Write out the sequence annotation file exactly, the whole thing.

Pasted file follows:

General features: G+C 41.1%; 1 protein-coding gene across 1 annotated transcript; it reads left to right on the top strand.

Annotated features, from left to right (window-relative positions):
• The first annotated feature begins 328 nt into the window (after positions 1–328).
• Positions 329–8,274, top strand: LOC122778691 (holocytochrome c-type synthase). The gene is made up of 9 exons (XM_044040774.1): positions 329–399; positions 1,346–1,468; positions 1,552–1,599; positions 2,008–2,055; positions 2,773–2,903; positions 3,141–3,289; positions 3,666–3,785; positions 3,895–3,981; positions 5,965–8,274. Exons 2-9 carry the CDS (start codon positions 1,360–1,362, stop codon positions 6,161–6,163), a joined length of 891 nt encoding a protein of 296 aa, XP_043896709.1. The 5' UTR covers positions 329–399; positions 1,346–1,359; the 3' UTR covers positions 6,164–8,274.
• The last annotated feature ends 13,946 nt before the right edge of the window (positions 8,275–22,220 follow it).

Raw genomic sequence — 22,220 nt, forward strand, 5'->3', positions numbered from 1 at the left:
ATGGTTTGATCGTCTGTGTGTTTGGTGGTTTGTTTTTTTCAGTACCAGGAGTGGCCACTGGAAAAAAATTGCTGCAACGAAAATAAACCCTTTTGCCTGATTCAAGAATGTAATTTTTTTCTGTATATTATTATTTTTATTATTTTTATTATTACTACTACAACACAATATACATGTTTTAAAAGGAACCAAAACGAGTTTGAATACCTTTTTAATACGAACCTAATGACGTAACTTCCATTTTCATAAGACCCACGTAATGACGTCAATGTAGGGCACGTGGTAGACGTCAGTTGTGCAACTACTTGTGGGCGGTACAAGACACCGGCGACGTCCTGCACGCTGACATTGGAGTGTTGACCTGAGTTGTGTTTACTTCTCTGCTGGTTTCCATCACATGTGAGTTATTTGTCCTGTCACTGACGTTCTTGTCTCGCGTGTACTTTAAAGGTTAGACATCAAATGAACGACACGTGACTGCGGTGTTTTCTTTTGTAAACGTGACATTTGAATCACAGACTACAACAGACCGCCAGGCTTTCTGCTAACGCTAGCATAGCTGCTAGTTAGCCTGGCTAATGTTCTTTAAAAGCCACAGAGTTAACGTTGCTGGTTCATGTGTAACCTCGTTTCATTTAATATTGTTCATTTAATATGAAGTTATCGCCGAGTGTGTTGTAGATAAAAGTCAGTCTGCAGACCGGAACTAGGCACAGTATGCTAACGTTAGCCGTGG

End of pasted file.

General features: G+C 41.1%; 1 protein-coding gene across 1 annotated transcript; it reads left to right on the top strand.

Annotated features, from left to right (window-relative positions):
• The first annotated feature begins 328 nt into the window (after positions 1–328).
• Positions 329–8,274, top strand: LOC122778691 (holocytochrome c-type synthase). The gene is made up of 9 exons (XM_044040774.1): positions 329–399; positions 1,346–1,468; positions 1,552–1,599; positions 2,008–2,055; positions 2,773–2,903; positions 3,141–3,289; positions 3,666–3,785; positions 3,895–3,981; positions 5,965–8,274. Exons 2-9 carry the CDS (start codon positions 1,360–1,362, stop codon positions 6,161–6,163), a joined length of 891 nt encoding a protein of 296 aa, XP_043896709.1. The 5' UTR covers positions 329–399; positions 1,346–1,359; the 3' UTR covers positions 6,164–8,274.
• The last annotated feature ends 13,946 nt before the right edge of the window (positions 8,275–22,220 follow it).

Raw genomic sequence — 22,220 nt, forward strand, 5'->3', positions numbered from 1 at the left:
ATGGTTTGATCGTCTGTGTGTTTGGTGGTTTGTTTTTTTCAGTACCAGGAGTGGCCACTGGAAAAAAATTGCTGCAACGAAAATAAACCCTTTTGCCTGATTCAAGAATGTAATTTTTTTCTGTATATTATTATTTTTATTATTTTTATTATTACTACTACAACACAATATACATGTTTTAAAAGGAACCAAAACGAGTTTGAATACCTTTTTAATACGAACCTAATGACGTAACTTCCATTTTCATAAGACCCACGTAATGACGTCAATGTAGGGCACGTGGTAGACGTCAGTTGTGCAACTACTTGTGGGCGGTACAAGACACCGGCGACGTCCTGCACGCTGACATTGGAGTGTTGACCTGAGTTGTGTTTACTTCTCTGCTGGTTTCCATCACATGTGAGTTATTTGTCCTGTCACTGACGTTCTTGTCTCGCGTGTACTTTAAAGGTTAGACATCAAATGAACGACACGTGACTGCGGTGTTTTCTTTTGTAAACGTGACATTTGAATCACAGACTACAACAGACCGCCAGGCTTTCTGCTAACGCTAGCATAGCTGCTAGTTAGCCTGGCTAATGTTCTTTAAAAGCCACAGAGTTAACGTTGCTGGTTCATGTGTAACCTCGTTTCATTTAATATTGTTCATTTAATATGAAGTTATCGCCGAGTGTGTTGTAGATAAAAGTCAGTCTGCAGACCGGAACTAGGCACAGTATGCTAACGTTAGCCGTGG